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|Pilot 1st Lt. Roger Willis Morse, O-661537 (MIA / KIA) CA
Co-Pilot 1st Lt. Herbert Stanley Evans, O-727706 (MIA / KIA) OR
Navigator 2nd Lt. Robert H. Wirostek, 2045310 (MIA / KIA) OR
Bombardier 2nd Lt. William Fredric Carpen, O-661590 (MIA / KIA) PA
Engineer Sgt Marion Lewis Farmer, 15082302 (KIA, BR) IN
Asst Engineer S/Sgt I. L. Stowe, 18009618 (MIA / KIA) TX
Radio T/Sgt John William Horman, 39178564 (MIA / KIA) WA
Asst Radio Pvt Robert Paul McTwigan, 19083867 (MIA / KIA) CA
Gunner S/Sgt Paul Howard Van Buskirk, 11117149 (MIA / KIA) MA
Gunner S/Sgt Henry R. Wyka, Jr., 12155281 (KIA, BR) NY
Ditched January 2, 1944 at 12:05am
Built by Consolidated in San Diego. Delivered to the U. S. Army Air Force (USAAF) as B-24D-145-CO Liberator serial number 42-41205. Ferried overseas via Hickam Field to the Central Pacific.
Assigned to the 7th Air Force, 11th Bombardment Group, 98th Bombardment Squadron. Nicknamed "St. Quentin Quail". When lost, engines R-1830-65 serial numbers a) 42-87653 b) 42-88110 c) 42-88288 d) 42-87653. Armed with ten .50 caliber machine guns, serial numbers unknown. Also two .30 caliber machine guns serial numbers unknown.
Damaged, this B-24 and ditched off Jab'u Island into Arno Atoll near the beach in the south center of the lagoon on January 3, 1944 at 12:05pm.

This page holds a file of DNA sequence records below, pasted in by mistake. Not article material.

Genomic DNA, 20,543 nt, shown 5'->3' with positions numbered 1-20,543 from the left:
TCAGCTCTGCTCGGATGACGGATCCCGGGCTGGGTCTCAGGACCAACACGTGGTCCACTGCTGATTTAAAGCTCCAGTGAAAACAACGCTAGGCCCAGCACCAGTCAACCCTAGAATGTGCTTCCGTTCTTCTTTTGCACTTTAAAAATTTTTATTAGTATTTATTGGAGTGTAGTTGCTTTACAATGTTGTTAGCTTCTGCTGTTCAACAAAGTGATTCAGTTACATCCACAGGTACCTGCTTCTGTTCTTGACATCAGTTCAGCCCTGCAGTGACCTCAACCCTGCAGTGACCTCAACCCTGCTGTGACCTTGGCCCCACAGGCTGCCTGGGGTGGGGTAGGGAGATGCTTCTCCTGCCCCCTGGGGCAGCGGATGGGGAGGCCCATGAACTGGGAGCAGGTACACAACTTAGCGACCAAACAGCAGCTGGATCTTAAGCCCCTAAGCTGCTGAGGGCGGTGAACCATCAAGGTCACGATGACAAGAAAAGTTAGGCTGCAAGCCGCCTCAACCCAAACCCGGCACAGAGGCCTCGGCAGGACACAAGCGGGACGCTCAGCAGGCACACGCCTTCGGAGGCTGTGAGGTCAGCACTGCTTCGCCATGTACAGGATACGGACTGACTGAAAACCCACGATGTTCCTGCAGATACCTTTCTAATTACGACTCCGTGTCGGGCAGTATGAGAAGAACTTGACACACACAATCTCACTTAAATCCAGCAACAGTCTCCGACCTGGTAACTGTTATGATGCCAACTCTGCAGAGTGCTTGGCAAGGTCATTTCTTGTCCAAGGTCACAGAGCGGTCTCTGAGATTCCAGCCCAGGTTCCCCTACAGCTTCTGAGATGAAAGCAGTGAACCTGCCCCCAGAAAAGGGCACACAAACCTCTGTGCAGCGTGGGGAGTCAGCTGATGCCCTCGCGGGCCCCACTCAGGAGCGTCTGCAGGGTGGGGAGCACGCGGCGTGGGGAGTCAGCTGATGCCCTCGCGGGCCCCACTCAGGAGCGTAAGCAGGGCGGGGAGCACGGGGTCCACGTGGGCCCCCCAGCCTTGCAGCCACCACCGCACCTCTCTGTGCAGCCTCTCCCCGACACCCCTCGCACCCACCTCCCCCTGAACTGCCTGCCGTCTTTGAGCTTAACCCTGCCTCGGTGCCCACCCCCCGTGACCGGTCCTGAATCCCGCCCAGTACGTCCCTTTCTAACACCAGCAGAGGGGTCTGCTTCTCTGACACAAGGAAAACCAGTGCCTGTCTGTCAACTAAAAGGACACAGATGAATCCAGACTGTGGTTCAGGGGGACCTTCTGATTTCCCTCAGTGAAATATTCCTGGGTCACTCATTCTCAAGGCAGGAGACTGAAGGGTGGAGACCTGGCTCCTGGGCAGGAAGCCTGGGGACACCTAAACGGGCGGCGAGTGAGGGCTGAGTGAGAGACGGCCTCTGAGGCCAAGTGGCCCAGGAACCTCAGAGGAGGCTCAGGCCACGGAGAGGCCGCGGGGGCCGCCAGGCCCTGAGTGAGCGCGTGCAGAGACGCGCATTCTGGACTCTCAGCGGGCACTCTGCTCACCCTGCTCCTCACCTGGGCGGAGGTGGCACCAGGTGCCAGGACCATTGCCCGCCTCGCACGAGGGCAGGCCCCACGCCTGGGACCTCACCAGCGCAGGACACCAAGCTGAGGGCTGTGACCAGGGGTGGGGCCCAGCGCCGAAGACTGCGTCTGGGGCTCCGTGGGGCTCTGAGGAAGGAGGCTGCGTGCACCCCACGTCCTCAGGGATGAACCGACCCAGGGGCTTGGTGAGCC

As the damaged bomber descended, B-24J 42-73153 piloted by 2nd Lt. Alton O. McCleskey, O-662577 escorted them down, dropped emergency rations and observed six or seven crew members hauling equipment out of the bomber onto the beach and officers aboard B-24J "Homesick Angel" 42-73153 took photographs of the crash site.
On January 4, 1944 an aircraft was sent to destroy the ditched bomber, but was unsuccessful. On January 5, 1944 another aircraft attempted to destroy the bomber, but again failed. Later another B-25G Mitchell was again scheduled to attempt to destroy the bomber, but is unclear if it performed its mission or was successful.
Fates of the Crew
On January 16, 1944 a Japanese patrol boat arrived from Taroa Island and captured the eight survivors. All eight airmen were transported to Maloelap Atoll where they were detained until January 20, 1944.
Since 1944, small pieces of aluminum have been utilized by the Arno people as a resource for aluminum to manufacture coconut-grater blades, husking-stick points and other artifacts for daily use.
In the late 1990s, the left wing, part of the right wing and center fuselage section plus the four engines remain at the crash site. Only one propeller was seen, although the others may well rest buried in the sand, somewhere to the rear of the plane, ripped off during the crash landing. The tip section of the port wing from the port No.2 engine onwards is snapped off and twisted backwards. The bottom of the lagoon shows a few isolated pieces of aluminum, among them the ring of the central Martin turret. No pieces of the pilots cockpit or the entire rear fuselage including rear ailerons could be located.
Recovery of Remains
The eight Missing In Action (MIA) crew members are memorialized at National Memorial Cemetery of the Pacific (Punchbowl) on the courts of the missing. Morse, Evans, Horman, McTwigan and Carpen on court 7. Wirostek, Stowe and Van Buskirk on court 5.
Wyka is buried at Long Island National Cemetery at plot J, grave 14180.
POW / MIA
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